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Today's Stichomancy for Kid Rock

The first excerpt represents the past or something you must release, and is drawn from A Drama on the Seashore by Honore de Balzac:

his mother, who didn't dare say a word to his father. Cambremer was an honest man who'd have tramped fifty miles to return two sous that any one had overpaid him on a bill. At last, one day the mother was robbed of everything. During one of his father's fishing-trips Jacques carried off all she had, furniture, pots and pans, sheets, linen, everything; he sold it to go to Nantes and carry on his capers there. The poor mother wept day and night. This time it couldn't be hidden from the father, and she feared him--not for herself, you may be sure of that. When Pierre Cambremer came back and saw furniture in his house which the neighbors had lent to his wife, he said,--

"'What is all this?'

The second excerpt represents the present or the deciding factor of the moment, and is drawn from Phaedo by Plato:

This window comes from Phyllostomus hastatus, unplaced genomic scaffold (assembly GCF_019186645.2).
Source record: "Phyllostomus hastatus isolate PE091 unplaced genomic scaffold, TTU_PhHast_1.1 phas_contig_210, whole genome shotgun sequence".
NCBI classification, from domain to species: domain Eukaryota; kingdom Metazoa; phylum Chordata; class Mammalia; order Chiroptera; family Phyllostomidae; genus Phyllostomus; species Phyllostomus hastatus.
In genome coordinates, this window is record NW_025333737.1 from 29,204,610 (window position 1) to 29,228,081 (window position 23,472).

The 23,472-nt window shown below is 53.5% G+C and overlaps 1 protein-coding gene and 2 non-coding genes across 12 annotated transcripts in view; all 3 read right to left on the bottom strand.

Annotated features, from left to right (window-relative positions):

satisfy him.

Never mind him, he said.

And now, O my judges, I desire to prove to you that the real philosopher has reason to be of good cheer when he is about to die, and that after death he may hope to obtain the greatest good in the other world. And how this may be, Simmias and Cebes, I will endeavour to explain. For I deem that the true votary of philosophy is likely to be misunderstood by other men; they do not perceive that he is always pursuing death and dying; and if this be so, and he has had the desire of death all his life long, why when his time comes should he repine at that which he has been always pursuing and desiring?

The third excerpt represents the future or something you must embrace, and is drawn from The Wizard of Oz by L. Frank Baum:

his cheeks and nodding his head at them saucily, he said:

"My lady fair, Why do you stare At poor old Mr. Joker? You're quite as stiff And prim as if You'd eaten up a poker!"

"Be quiet, sir!" said the Princess. "Can't you see these are strangers, and should be treated with respect?"

"Well, that's respect, I expect," declared the Clown, and immediately stood upon his head.

The Wizard of Oz